Everything You want to know about Docker Daemon
What is docker Daemon?
- The Docker daemon is a service that runs on your host operating system.
- It currently only runs on Linux because it depends on a number of Linux kernel features, but there are a few ways to run Docker on MacOS and Windows too.
Start the daemon using operating system utilities
On a typical installation the Docker daemon is started by a system utility, not manually by a user. This makes it easier to automatically start Docker when the machine reboots.
Configure Docker to start on boot
Most current Linux distributions (RHEL, CentOS, Fedora, Ubuntu 16.04 and higher) use systemd to manage which services start when the system boots. Ubuntu 14.10 and below use upstart.
$ sudo systemctl enable docker
To disable this behavior, use disable instead.
$ sudo systemctl disable docker
Start the daemon manually
If you don’t want to use a system utility to manage the Docker daemon, or just want to test things out, you can manually run it using the dockerd command. You may need to use sudo, depending on your operating system configuration.
When you start Docker this way, it runs in the foreground and sends its logs directly to your terminal.
INFO +job init_networkdriver()
INFO +job serveapi(unix:///var/run/docker.sock)
INFO Listening for HTTP on unix (/var/run/docker.sock)
To stop Docker when you have started it manually, issue a Ctrl+C in your terminal.
Configure the Docker daemon
There are two ways to configure the Docker daemon:
- Use a JSON configuration file. This is the preferred option, since it keeps all configurations in a single place.
- Use flags when starting dockerd.
You can use both of these options together as long as you don’t specify the same option both as a flag and in the JSON file. If that happens, the Docker daemon won’t start and prints an error message.
To configure the Docker daemon using a JSON file, create a file at /etc/docker/daemon.json on Linux systems, or C:\ProgramData\docker\config\daemon.json on Windows. On MacOS go to the whale in the taskbar > Preferences > Daemon > Advanced, or locate ~/.docker/daemon.json.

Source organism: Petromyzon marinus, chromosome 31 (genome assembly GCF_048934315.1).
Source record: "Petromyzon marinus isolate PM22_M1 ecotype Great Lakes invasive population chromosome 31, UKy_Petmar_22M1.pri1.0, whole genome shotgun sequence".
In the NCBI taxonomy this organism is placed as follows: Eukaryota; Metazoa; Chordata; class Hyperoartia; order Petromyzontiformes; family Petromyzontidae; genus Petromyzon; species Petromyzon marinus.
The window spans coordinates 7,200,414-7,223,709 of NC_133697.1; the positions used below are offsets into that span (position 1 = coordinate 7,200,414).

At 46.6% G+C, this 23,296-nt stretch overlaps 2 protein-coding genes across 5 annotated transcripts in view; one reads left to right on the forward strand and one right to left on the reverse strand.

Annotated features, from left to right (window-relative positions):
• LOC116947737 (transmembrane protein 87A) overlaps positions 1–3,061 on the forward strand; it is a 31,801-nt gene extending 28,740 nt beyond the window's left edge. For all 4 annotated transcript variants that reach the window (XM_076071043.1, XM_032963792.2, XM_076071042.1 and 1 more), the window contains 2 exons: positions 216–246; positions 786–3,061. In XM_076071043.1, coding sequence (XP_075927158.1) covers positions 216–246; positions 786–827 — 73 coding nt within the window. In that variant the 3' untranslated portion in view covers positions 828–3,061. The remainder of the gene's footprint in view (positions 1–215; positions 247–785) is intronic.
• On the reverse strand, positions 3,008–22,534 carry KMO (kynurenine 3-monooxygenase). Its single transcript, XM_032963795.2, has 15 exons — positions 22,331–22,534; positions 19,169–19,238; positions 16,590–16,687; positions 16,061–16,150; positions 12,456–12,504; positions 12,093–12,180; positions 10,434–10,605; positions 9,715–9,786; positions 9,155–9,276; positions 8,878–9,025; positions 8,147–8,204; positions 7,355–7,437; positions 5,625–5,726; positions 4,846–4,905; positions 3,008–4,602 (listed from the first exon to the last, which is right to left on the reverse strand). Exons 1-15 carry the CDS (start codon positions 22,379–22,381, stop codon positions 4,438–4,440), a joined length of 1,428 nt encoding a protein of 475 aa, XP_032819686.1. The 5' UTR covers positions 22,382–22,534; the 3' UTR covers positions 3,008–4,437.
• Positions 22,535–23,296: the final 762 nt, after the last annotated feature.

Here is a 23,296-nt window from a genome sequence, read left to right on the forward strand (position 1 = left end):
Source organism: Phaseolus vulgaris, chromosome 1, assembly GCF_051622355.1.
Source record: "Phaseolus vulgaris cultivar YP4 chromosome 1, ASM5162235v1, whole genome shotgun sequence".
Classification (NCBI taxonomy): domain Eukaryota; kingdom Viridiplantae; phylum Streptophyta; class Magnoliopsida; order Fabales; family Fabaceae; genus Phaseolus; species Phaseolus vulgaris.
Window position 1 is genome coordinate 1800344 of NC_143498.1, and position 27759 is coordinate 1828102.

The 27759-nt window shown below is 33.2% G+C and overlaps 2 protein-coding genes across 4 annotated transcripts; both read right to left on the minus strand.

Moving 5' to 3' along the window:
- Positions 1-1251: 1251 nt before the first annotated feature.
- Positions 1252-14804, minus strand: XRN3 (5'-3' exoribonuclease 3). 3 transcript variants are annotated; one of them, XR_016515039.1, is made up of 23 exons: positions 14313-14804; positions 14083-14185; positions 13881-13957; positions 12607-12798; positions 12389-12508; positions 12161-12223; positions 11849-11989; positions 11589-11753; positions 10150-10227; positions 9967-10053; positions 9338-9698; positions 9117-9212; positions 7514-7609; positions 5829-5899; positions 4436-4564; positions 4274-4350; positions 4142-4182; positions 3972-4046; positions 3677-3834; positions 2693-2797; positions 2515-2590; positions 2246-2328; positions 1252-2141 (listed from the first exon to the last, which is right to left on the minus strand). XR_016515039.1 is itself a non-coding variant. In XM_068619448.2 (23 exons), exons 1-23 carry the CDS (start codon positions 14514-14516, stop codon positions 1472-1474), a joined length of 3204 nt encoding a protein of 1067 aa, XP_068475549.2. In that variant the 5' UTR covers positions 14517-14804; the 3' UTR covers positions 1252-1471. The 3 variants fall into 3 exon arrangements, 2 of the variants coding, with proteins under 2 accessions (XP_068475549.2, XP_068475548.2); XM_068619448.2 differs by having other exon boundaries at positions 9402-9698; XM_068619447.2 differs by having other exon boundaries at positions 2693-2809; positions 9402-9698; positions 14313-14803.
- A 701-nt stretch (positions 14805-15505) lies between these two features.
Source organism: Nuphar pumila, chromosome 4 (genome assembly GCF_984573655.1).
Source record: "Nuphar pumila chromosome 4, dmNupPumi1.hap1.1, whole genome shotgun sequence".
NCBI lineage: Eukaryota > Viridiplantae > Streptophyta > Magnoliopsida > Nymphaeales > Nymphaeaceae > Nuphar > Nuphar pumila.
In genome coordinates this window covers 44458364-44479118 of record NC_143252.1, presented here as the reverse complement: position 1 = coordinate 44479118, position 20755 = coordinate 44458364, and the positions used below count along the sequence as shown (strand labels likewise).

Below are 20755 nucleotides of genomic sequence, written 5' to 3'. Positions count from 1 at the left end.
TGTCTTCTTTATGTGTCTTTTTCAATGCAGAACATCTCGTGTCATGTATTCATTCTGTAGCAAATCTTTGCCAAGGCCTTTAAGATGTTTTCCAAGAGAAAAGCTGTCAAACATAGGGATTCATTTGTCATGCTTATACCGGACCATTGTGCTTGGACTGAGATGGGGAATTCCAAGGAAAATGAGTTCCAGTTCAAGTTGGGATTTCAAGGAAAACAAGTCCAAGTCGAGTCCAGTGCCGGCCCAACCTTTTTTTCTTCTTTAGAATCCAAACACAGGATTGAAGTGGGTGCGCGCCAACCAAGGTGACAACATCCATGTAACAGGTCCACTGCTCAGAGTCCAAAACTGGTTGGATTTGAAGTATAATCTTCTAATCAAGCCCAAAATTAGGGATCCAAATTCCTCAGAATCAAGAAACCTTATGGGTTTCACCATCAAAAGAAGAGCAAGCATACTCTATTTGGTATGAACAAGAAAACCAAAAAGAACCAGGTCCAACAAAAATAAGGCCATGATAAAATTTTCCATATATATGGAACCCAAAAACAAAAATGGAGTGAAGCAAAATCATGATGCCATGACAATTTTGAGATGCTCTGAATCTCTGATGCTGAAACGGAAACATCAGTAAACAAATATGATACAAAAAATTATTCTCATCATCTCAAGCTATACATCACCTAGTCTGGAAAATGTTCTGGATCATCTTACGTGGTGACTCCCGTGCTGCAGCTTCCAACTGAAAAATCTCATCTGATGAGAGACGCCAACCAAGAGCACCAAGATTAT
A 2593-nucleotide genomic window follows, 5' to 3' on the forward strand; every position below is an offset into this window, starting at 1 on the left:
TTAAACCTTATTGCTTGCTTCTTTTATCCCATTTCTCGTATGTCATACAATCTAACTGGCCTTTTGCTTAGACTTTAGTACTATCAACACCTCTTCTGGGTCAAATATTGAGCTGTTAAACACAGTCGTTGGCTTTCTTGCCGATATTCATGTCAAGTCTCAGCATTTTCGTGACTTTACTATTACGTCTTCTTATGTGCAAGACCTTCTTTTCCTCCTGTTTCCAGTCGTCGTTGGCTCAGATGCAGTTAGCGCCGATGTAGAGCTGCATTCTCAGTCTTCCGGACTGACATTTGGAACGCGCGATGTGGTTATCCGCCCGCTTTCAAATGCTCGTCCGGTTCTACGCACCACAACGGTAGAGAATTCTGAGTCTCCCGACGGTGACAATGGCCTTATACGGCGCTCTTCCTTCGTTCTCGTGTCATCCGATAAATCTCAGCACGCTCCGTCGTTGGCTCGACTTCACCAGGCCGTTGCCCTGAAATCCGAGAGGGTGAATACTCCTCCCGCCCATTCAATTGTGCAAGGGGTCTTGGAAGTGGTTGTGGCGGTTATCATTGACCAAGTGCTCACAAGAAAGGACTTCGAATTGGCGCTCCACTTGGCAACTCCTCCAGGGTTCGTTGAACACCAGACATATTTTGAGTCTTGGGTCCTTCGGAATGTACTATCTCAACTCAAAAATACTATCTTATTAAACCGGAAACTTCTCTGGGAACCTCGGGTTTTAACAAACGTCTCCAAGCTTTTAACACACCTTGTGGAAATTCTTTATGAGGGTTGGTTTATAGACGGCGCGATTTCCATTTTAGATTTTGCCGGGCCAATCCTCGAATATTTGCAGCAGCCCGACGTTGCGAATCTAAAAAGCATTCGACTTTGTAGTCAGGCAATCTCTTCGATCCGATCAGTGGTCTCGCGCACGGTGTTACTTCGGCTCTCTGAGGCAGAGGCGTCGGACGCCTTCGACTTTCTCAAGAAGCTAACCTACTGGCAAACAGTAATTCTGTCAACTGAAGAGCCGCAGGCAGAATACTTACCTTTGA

Here’s what the configuration file looks like:
With this configuration the Docker daemon runs in debug mode, uses TLS, and listens for traffic routed to 192.168.59.3 on port 2376. You can learn what configuration options are available in the dockerd reference docs
You can also start the Docker daemon manually and configure it using flags. This can be useful for troubleshooting problems.
Here’s an example of how to manually start the Docker daemon, using the same configurations as above:
dockerd --debug \
You can learn what configuration options are available in the dockerd reference docs, or by running:
Docker daemon directory
The Docker daemon persists all data in a single directory. This tracks everything related to Docker, including containers, images, volumes, service definition, and secrets.
By default this directory is:
/var/lib/docker on Linux. C:\ProgramData\docker on Windows.
You can configure the Docker daemon to use a different directory, using the data-root configuration option.
Since the state of a Docker daemon is kept on this directory, make sure you use a dedicated directory for each daemon. If two daemons share the same directory, for example, an NFS share, you are going to experience errors that are difficult to troubleshoot.
Troubleshoot the daemon
You can enable debugging on the daemon to learn about the runtime activity of the daemon and to aid in troubleshooting. If the daemon is completely non-responsive, you can also force a full stack trace of all threads to be added to the daemon log by sending the SIGUSR signal to the Docker daemon.
There are two ways to enable debugging. The recommended approach is to set the debug key to true in the daemon.json file. This method works for every Docker platform.
Edit the daemon.json file, which is usually located in /etc/docker/. You may need to create this file, if it does not yet exist. On macOS or Windows, do not edit the file directly. Instead, go to Preferences / Daemon / Advanced.
If the file is empty, add the following:
If the file already contains JSON, just add the key “debug”: true, being careful to add a comma to the end of the line if it is not the last line before the closing bracket. Also verify that if the log-level key is set, it is set to either info or debug. info is the default, and possible values are debug, info, warn, error, fatal.